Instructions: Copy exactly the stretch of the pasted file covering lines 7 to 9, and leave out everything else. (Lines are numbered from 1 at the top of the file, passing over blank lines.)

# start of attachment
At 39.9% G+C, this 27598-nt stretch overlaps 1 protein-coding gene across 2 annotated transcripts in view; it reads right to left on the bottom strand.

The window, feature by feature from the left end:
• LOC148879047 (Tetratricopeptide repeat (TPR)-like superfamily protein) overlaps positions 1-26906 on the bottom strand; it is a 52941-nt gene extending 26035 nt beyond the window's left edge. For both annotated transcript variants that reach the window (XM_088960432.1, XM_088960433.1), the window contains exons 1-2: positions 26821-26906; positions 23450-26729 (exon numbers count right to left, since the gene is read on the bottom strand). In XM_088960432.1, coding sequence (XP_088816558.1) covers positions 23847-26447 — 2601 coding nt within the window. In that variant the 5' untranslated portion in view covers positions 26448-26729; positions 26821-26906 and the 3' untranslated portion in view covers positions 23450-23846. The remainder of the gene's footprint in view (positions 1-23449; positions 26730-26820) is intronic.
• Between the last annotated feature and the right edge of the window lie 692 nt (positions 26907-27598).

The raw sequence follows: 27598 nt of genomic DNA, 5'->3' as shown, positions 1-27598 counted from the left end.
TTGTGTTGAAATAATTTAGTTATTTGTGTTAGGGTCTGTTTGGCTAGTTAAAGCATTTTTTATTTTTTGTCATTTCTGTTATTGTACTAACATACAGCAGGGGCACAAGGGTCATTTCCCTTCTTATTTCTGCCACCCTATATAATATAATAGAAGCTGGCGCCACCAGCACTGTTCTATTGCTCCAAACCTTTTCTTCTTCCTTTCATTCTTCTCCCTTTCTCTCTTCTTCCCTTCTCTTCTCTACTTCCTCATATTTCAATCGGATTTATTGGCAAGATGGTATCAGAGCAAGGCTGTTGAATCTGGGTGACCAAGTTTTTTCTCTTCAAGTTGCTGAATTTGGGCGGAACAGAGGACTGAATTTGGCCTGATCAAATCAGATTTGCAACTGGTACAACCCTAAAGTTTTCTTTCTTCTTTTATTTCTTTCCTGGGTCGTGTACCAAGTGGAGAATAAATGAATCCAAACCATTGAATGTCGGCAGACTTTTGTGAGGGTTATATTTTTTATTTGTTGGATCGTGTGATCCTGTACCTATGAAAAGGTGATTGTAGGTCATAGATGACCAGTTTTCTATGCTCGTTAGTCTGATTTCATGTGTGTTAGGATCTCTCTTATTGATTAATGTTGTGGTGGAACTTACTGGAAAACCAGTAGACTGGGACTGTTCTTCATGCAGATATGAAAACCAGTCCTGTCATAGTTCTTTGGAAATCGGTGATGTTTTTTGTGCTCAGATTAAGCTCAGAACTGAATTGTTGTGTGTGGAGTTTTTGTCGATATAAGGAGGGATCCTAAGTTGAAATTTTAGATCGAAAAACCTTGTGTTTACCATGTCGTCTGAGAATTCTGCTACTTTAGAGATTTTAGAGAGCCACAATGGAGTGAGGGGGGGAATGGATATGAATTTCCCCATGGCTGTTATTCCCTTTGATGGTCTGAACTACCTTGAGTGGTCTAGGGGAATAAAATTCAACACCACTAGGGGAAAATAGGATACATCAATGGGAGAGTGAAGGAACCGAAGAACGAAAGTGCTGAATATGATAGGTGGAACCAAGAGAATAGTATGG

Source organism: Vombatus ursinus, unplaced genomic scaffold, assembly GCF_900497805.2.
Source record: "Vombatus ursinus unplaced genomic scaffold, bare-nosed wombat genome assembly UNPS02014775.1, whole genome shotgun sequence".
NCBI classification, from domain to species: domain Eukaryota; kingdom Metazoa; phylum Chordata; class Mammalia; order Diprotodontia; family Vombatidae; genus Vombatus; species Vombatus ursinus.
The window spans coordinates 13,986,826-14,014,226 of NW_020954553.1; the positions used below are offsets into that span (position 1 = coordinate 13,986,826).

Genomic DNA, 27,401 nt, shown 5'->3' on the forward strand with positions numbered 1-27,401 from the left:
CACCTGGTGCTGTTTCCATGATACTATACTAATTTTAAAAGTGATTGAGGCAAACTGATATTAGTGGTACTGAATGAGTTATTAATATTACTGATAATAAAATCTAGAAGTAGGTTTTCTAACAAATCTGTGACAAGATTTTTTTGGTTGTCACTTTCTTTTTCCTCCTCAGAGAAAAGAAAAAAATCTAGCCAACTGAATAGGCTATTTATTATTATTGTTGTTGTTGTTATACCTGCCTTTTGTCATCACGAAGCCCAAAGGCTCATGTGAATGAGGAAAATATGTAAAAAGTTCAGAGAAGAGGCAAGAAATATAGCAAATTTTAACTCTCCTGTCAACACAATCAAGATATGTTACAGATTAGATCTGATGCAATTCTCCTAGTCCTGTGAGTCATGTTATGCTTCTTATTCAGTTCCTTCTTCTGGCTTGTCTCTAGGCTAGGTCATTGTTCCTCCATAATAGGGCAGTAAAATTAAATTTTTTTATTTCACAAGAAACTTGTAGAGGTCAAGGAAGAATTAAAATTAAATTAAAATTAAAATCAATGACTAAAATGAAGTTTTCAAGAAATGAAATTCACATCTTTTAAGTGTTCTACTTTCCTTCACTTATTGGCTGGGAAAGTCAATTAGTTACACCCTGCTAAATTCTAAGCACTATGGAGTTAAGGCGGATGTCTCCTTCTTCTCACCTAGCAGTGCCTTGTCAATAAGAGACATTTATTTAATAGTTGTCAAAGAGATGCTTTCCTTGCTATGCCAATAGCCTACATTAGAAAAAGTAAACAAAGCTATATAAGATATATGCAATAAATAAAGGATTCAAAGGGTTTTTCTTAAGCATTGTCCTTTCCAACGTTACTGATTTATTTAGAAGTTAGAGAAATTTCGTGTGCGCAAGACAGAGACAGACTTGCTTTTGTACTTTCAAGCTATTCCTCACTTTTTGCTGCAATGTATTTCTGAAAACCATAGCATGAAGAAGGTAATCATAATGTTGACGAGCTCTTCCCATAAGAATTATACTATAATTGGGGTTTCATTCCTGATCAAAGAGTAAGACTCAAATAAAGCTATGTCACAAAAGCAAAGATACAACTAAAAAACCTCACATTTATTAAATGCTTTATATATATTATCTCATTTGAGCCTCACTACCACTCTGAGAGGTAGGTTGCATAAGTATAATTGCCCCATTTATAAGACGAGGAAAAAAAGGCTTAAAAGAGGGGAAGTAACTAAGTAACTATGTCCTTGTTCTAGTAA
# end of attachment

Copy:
Source organism: Vombatus ursinus, unplaced genomic scaffold, assembly GCF_900497805.2.
Source record: "Vombatus ursinus unplaced genomic scaffold, bare-nosed wombat genome assembly UNPS02014775.1, whole genome shotgun sequence".
NCBI classification, from domain to species: domain Eukaryota; kingdom Metazoa; phylum Chordata; class Mammalia; order Diprotodontia; family Vombatidae; genus Vombatus; species Vombatus ursinus.